While we might fundamentally disagree on the conclusion within the report that resolutions that inhibit management’s flexibility to make decisions on operational matters and strategies are inappropriate and “overly prescriptive,” I do agree that the issue of carbon based assets is unsuitable for engagement.  Given SFERS history of proxy voting, I would encourage the Board to move through to Level 3, and explore risk mitigation options, like divestment.


In regards to the Retirement Staff’s statement at the top of page 5: within the investor community, the early adopters have already begun a significant movement to divest of risky fossil fuel holdings. Storebrand ASA, a leading player in the Nordic pension markets ($74 billion in assets), has divested 24 coal and oil-sands companies since July, including Peabody Energy Corp., stating a desire to cut fossil-fuel industry holdings. Former hedge-fund manager Tom Steyer said he is divesting his portfolio and reinvesting in a fund that does not invest in either tar sands or coal. Jeremy Grantham made the public statement in April last year that GMO made the decision to not carry coal stocks or any investment carrying a material amount of tar sands. 17 large foundations, including The Russell Family Foundation, have recently divested from fossil fuels to focus on clean energy investments.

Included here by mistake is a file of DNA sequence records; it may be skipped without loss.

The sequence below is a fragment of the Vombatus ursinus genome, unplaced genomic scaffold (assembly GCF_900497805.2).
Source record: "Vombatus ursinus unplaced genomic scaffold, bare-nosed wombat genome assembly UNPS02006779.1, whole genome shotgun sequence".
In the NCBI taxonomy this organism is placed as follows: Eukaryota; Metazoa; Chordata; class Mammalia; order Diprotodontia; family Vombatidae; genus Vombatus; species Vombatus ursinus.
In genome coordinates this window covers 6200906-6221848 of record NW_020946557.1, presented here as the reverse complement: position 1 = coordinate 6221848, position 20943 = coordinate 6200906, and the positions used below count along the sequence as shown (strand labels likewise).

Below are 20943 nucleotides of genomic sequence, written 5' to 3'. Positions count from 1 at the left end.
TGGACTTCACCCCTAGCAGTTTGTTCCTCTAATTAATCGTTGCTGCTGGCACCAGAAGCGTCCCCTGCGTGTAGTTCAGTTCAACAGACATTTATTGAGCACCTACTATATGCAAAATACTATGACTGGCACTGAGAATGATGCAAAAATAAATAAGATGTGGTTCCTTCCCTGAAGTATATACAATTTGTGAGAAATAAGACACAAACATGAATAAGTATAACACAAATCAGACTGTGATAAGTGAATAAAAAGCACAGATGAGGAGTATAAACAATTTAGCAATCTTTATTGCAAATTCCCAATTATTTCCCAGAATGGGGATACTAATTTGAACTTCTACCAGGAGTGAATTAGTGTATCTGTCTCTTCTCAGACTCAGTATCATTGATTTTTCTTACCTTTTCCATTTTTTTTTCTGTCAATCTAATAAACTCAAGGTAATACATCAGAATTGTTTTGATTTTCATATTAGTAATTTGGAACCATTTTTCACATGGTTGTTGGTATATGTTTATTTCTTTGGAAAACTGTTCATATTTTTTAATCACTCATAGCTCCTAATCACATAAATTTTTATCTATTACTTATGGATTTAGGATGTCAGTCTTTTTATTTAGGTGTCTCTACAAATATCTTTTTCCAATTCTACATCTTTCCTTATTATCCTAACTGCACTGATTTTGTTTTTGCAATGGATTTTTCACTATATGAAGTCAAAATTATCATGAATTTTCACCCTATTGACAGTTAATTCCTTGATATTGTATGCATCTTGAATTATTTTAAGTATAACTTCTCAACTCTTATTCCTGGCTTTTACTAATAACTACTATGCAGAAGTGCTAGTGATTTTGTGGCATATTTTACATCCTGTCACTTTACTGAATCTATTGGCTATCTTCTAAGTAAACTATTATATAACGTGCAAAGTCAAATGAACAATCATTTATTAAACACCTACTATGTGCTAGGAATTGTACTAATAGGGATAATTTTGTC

In summary, the report from the staff is a solid foundation from which to advance the conversation into risk inherent in fossil fuel holdings and investment options that protect the beneficiaries from such carbon based investment risk. Actionable steps might include, a back test of the SFERS holdings without fossil fuels, a risk analysis of the SFERS holdings (i.e. potential devaluation), and an inventory of mitigation and protections strategies (i.e. fossil free/ low carbon investment products).  Thank you for your time and efforts.  »